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Beyond Beethoven ... 20th Century Chamber Music
Max REGER (1873-1916)

Serenade, for flute, violin and viola in G major, Op. 141A (1915) [15.46]
Árni EGILSSON (b. 1939)

In the Twilight, for flute, violin and viola [14.02]
Bruce BROUGHTON (b. 1945)

The Fingerprints of Childhood, for flute, violin and viola [20.04]
Les Amis Musicales: (Cynthia Ellis, flute; Jeanne Evans Skrocki, violin; Janet Lakatos, viola)
rec. Reger: Little Bridges Hall of Music, Pomona College, Claremont, CA, USA, 16 March, 2004; Egilsson: Herbert Zipper Concert Hall, Colburn College of Performing Arts, Los Angeles, USA, 8 August, 2001; Broughton: Little Bridges Hall of Music, Pomona College, Claremont, CA, USA, 19 January 2004. DDD
CENTAUR CRC 2778 [49.53]

This Centaur release from the flute, violin and viola ensemble Les Amis Musicales is their first recording project. The have chosen three scores that have a special meaning for them. The title of the release, Beyond Beethoven ... 20th Century Chamber Music alludes to Beethovenís Serenade for flute, violin and viola in D major, Op. 25 from 1801, a work which brought them together as an ensemble.

The Reger Serenade is a favourite of the American trio who recognise the beauty of the slow movement. It has become a touchstone work for them in performance. The repertoire for flute, violin and viola is not wide and this trio welcomed the new works that Arni Egilsson and Bruce Broughton wrote for them.

Reger composed the present Serenade in 1915 Beethovenís own trio for the same grouping. Reger wrote two Serenades both of which give the lie to the notion that his music is heavy, over-scored chromatically, too complex or somehow unpalatable. These works are delightful from start to finish. The G major score is designed in the traditional fast-slow-fast, three movement structure.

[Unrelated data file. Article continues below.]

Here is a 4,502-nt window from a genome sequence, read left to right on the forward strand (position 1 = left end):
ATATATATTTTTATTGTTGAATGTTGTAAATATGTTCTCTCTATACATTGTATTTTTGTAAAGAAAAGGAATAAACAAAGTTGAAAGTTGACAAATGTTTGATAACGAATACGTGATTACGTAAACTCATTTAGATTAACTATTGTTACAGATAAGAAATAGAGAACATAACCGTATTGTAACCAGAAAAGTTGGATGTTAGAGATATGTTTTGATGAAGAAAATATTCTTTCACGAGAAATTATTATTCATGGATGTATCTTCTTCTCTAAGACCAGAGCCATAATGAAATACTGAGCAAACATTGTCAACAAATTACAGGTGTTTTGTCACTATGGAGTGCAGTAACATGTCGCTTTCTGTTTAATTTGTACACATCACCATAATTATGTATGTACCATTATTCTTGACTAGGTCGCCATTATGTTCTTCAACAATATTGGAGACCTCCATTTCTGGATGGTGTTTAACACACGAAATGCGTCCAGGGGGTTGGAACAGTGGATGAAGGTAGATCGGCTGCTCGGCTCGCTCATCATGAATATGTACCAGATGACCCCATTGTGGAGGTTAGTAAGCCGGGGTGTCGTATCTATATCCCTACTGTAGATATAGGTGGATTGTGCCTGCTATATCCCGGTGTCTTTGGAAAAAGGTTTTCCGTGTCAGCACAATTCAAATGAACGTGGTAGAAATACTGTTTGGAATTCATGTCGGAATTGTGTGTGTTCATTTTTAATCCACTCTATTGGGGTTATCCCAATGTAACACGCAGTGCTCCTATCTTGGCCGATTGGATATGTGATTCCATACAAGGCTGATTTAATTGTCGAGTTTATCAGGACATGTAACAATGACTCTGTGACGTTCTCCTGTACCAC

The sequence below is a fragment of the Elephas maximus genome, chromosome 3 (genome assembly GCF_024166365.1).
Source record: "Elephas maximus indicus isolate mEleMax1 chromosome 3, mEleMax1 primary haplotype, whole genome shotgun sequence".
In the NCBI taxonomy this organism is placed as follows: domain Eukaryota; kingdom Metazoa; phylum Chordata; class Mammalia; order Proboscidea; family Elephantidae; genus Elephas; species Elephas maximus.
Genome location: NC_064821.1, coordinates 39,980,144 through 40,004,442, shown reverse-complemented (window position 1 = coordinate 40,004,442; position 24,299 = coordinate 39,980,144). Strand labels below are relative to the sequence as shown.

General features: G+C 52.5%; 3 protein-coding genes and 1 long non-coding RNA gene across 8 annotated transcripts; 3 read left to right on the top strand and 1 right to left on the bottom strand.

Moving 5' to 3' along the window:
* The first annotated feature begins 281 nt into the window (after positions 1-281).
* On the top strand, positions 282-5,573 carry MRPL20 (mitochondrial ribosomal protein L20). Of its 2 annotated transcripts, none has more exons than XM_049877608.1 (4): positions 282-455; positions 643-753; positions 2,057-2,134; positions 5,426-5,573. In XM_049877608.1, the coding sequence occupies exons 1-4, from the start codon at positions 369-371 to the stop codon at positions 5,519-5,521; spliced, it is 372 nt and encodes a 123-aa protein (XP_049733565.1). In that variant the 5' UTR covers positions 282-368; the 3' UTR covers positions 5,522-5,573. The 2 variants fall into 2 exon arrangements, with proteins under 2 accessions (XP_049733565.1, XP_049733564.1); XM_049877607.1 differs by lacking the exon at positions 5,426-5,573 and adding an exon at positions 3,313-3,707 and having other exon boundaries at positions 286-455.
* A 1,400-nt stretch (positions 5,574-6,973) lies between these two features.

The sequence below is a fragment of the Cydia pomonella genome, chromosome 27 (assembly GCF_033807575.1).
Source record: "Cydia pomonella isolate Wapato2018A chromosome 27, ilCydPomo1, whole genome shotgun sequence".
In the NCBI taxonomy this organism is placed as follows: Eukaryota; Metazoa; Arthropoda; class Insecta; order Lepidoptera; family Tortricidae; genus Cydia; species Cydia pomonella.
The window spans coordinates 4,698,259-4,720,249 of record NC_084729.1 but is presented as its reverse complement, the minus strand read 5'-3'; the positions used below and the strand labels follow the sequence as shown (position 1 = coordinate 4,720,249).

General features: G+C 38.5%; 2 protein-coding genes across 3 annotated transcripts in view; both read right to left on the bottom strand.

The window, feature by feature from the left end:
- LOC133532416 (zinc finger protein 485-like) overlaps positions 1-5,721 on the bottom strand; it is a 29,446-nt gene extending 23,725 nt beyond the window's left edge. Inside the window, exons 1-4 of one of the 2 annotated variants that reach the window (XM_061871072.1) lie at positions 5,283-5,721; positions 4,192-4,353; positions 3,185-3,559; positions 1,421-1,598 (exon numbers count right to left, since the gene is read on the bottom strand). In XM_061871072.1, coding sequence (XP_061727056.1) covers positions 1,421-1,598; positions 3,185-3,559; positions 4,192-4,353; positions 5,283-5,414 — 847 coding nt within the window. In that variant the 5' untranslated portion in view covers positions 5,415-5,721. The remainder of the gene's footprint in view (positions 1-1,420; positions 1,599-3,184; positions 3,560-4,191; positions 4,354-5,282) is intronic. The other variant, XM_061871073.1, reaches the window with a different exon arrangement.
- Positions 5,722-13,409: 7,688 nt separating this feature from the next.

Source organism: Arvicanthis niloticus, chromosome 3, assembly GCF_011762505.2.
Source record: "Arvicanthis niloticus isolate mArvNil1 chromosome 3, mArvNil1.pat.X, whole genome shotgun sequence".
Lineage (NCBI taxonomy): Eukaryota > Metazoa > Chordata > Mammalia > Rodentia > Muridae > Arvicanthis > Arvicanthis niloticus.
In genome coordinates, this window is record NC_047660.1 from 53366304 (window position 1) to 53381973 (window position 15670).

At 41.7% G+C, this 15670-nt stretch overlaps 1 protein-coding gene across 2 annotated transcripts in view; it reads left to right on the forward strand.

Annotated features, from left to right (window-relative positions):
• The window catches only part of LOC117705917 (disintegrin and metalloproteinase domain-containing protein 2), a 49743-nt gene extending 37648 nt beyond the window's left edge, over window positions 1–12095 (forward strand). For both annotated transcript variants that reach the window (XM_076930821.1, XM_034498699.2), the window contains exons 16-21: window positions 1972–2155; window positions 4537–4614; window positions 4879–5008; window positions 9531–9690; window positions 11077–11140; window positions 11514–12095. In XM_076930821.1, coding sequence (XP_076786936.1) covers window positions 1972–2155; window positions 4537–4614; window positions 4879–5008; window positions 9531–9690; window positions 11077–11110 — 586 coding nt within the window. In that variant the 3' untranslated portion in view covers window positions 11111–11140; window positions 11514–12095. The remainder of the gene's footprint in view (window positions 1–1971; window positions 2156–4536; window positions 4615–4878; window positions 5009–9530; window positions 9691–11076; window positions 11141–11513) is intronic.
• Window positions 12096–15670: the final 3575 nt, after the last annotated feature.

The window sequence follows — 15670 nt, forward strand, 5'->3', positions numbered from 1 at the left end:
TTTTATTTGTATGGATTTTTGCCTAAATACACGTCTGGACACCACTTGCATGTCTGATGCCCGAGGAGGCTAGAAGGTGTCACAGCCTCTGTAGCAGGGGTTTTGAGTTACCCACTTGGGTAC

Árni Egilssonís notable single movement score In the Twilight was commissioned by Les Amis Musicales. The Icelandic composer was asked by the violist Janet Lakatos to ensure that the score was tonal, colourful and technically demanding but above all very different from the Beethovenís D major Serenade. Egilsson explains that the silky smoothness of the alto flute complements the dark beauty of the viola. The versatility of the violin inspired the opening of this accessible work.

The Fingerprints of Childhood was composed by Bruce Broughton, the seven times Emmy Award-winning TV and film composer. American-born Broughton is an experienced chamber music composer. His score is an approachable and is divided into three movements. Broughton explains that the title refers to the impact that our earliest experiences have on shaping the rest of our lives.

The opening movement is entitled Improvisation. The central movement is a set of Variations in four short sections. The work closes with a movement called Ouspenskian Recurrence, named after the Russian author, mathematician and mystic, Peter Ouspensky.

Les Amis Musicales demonstrate glove-tight ensemble from ghostly flitting scherzo-like movements to desolate slow sections. Their intensity is impressive as is their rhythmic ferocity. An impressive performance all round from an ensemble worth looking out for.

The overly technical booklet notes are laid out in rather confusing manner. All the information is there apart from composition dates for the Egilsson and Broughton pieces. The sound quality is perfectly acceptable and well balanced.

An interesting release from those wanting accessible music away from the mainstream.

Michael Cookson



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